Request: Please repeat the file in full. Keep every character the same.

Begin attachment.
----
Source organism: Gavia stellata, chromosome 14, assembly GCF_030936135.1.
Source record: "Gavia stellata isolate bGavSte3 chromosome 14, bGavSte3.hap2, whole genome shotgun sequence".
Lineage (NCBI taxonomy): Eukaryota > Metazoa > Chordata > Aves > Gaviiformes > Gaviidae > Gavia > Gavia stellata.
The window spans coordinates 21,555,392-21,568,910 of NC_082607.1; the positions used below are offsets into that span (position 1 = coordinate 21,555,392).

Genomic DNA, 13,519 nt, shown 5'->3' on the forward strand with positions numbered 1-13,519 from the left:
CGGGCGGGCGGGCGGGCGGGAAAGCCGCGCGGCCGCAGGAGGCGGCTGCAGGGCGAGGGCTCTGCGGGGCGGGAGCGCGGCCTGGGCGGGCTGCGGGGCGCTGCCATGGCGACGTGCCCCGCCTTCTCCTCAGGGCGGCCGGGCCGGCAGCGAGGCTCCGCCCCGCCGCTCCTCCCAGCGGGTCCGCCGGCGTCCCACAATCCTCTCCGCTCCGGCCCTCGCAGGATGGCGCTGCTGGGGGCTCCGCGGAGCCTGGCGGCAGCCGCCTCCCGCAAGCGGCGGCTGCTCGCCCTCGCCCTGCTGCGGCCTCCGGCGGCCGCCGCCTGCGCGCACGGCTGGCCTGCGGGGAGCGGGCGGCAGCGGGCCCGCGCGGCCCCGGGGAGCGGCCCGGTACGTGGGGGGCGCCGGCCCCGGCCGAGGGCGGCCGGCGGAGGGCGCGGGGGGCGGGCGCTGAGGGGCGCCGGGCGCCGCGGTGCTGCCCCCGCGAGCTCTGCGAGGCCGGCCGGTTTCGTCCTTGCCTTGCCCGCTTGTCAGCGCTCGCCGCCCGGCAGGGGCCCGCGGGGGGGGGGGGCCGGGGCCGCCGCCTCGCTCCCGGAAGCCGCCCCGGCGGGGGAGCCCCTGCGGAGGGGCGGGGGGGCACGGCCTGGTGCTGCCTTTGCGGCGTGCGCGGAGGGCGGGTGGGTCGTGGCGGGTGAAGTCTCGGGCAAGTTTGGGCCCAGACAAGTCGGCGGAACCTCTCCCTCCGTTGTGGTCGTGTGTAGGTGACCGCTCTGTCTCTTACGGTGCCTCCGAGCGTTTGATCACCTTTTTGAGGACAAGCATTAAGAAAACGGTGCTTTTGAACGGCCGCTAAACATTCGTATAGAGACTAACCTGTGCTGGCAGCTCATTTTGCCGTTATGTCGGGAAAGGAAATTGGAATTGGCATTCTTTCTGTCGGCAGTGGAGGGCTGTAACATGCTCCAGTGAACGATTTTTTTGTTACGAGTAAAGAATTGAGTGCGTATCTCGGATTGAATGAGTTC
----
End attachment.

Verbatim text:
Source organism: Gavia stellata, chromosome 14, assembly GCF_030936135.1.
Source record: "Gavia stellata isolate bGavSte3 chromosome 14, bGavSte3.hap2, whole genome shotgun sequence".
Lineage (NCBI taxonomy): Eukaryota > Metazoa > Chordata > Aves > Gaviiformes > Gaviidae > Gavia > Gavia stellata.
The window spans coordinates 21,555,392-21,568,910 of NC_082607.1; the positions used below are offsets into that span (position 1 = coordinate 21,555,392).

Genomic DNA, 13,519 nt, shown 5'->3' on the forward strand with positions numbered 1-13,519 from the left:
CGGGCGGGCGGGCGGGCGGGAAAGCCGCGCGGCCGCAGGAGGCGGCTGCAGGGCGAGGGCTCTGCGGGGCGGGAGCGCGGCCTGGGCGGGCTGCGGGGCGCTGCCATGGCGACGTGCCCCGCCTTCTCCTCAGGGCGGCCGGGCCGGCAGCGAGGCTCCGCCCCGCCGCTCCTCCCAGCGGGTCCGCCGGCGTCCCACAATCCTCTCCGCTCCGGCCCTCGCAGGATGGCGCTGCTGGGGGCTCCGCGGAGCCTGGCGGCAGCCGCCTCCCGCAAGCGGCGGCTGCTCGCCCTCGCCCTGCTGCGGCCTCCGGCGGCCGCCGCCTGCGCGCACGGCTGGCCTGCGGGGAGCGGGCGGCAGCGGGCCCGCGCGGCCCCGGGGAGCGGCCCGGTACGTGGGGGGCGCCGGCCCCGGCCGAGGGCGGCCGGCGGAGGGCGCGGGGGGCGGGCGCTGAGGGGCGCCGGGCGCCGCGGTGCTGCCCCCGCGAGCTCTGCGAGGCCGGCCGGTTTCGTCCTTGCCTTGCCCGCTTGTCAGCGCTCGCCGCCCGGCAGGGGCCCGCGGGGGGGGGGGGCCGGGGCCGCCGCCTCGCTCCCGGAAGCCGCCCCGGCGGGGGAGCCCCTGCGGAGGGGCGGGGGGGCACGGCCTGGTGCTGCCTTTGCGGCGTGCGCGGAGGGCGGGTGGGTCGTGGCGGGTGAAGTCTCGGGCAAGTTTGGGCCCAGACAAGTCGGCGGAACCTCTCCCTCCGTTGTGGTCGTGTGTAGGTGACCGCTCTGTCTCTTACGGTGCCTCCGAGCGTTTGATCACCTTTTTGAGGACAAGCATTAAGAAAACGGTGCTTTTGAACGGCCGCTAAACATTCGTATAGAGACTAACCTGTGCTGGCAGCTCATTTTGCCGTTATGTCGGGAAAGGAAATTGGAATTGGCATTCTTTCTGTCGGCAGTGGAGGGCTGTAACATGCTCCAGTGAACGATTTTTTTGTTACGAGTAAAGAATTGAGTGCGTATCTCGGATTGAATGAGTTC